Melanie Parker, an architect and mother of Sammy, and Jack Taylor, a newspaper columnist and father of Maggie, are both divorced. They meet one morning when overwhelmed Jack is left ... See full summary »
Two trains crash somewhere in Russia, one carrying a nuclear payload. A nuclear explosion follows the crash and the world is on alert... However, White House nuclear expert Dr. Julia Kelly doesn't think it was an accident... Special Operations Intelligence Officer Colonel Thomas Devoe doesn't think so either... Together they must unravel a conspiracy that goes from Europe to New York, to stop a terrorist who has no demands... Written by
M. Belanger <email@example.com>
The three attack helicopters used by the United States Air Force to retrieve the nuclear warheads are slightly modified HH65 Helicopters, some of which were armed with twin 70mm Missile Pods. They are commonly used by Police forces and the US Coast Guard. See more »
When the hijackers short wires together to divert the bomb train into a head-on collision, the track switch moves the wrong way. See more »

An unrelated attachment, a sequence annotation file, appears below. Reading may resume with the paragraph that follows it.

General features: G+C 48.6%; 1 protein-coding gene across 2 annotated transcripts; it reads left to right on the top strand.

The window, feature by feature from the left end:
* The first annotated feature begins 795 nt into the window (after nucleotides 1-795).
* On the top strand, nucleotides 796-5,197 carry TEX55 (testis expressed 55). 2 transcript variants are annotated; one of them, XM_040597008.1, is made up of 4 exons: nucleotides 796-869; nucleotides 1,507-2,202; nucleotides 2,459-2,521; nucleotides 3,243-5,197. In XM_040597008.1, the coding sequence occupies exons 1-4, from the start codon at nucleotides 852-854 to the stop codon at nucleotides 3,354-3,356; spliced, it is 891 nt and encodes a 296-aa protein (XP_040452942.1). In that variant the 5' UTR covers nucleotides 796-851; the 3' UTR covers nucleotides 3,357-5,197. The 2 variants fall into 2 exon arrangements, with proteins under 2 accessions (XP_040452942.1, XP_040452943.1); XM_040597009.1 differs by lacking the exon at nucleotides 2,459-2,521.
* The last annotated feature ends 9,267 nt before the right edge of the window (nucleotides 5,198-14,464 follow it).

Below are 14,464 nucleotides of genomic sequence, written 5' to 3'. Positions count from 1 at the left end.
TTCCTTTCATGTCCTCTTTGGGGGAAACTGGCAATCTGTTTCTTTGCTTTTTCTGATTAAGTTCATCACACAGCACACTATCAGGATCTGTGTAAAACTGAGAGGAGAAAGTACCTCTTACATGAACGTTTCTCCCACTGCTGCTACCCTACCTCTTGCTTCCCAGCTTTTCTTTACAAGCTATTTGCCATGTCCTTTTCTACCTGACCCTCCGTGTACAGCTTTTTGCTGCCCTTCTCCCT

Let's be honest first of all. Did anybody think the first movie out of the gate from a studio owned by David Geffen, Jeffrey Katzenberg, and Steven Spielberg be an artsy-fartsy film? For what it is, this is pretty good. Director Mimi Leder does a good job keeping everything going (she was less successful with her follow-up, DEEP IMPACT), and I was involved the whole way through. I like George Clooney and Nicole Kidman, but I will admit they don't get a whole lot to do here. Like the similar MISSION IMPOSSIBLE, there's not a whole lot of character development for the heroes, so the film depends on whether or not you like the stars, and fortunately, I do.
The one distinguishing factor of the movie is the villain, played by Marcel Iures. While the one who steals the missiles is your standard action villain, there's a gravity and sadness Iures brings that's unexpected in a film like this. This is no sneering DIE HARD rip-off, but a guy who takes an action because he feels it's the only choice he has, and the film at least brings forth the notion that if that's how he feels, we the Western powers are somewhat culpable.
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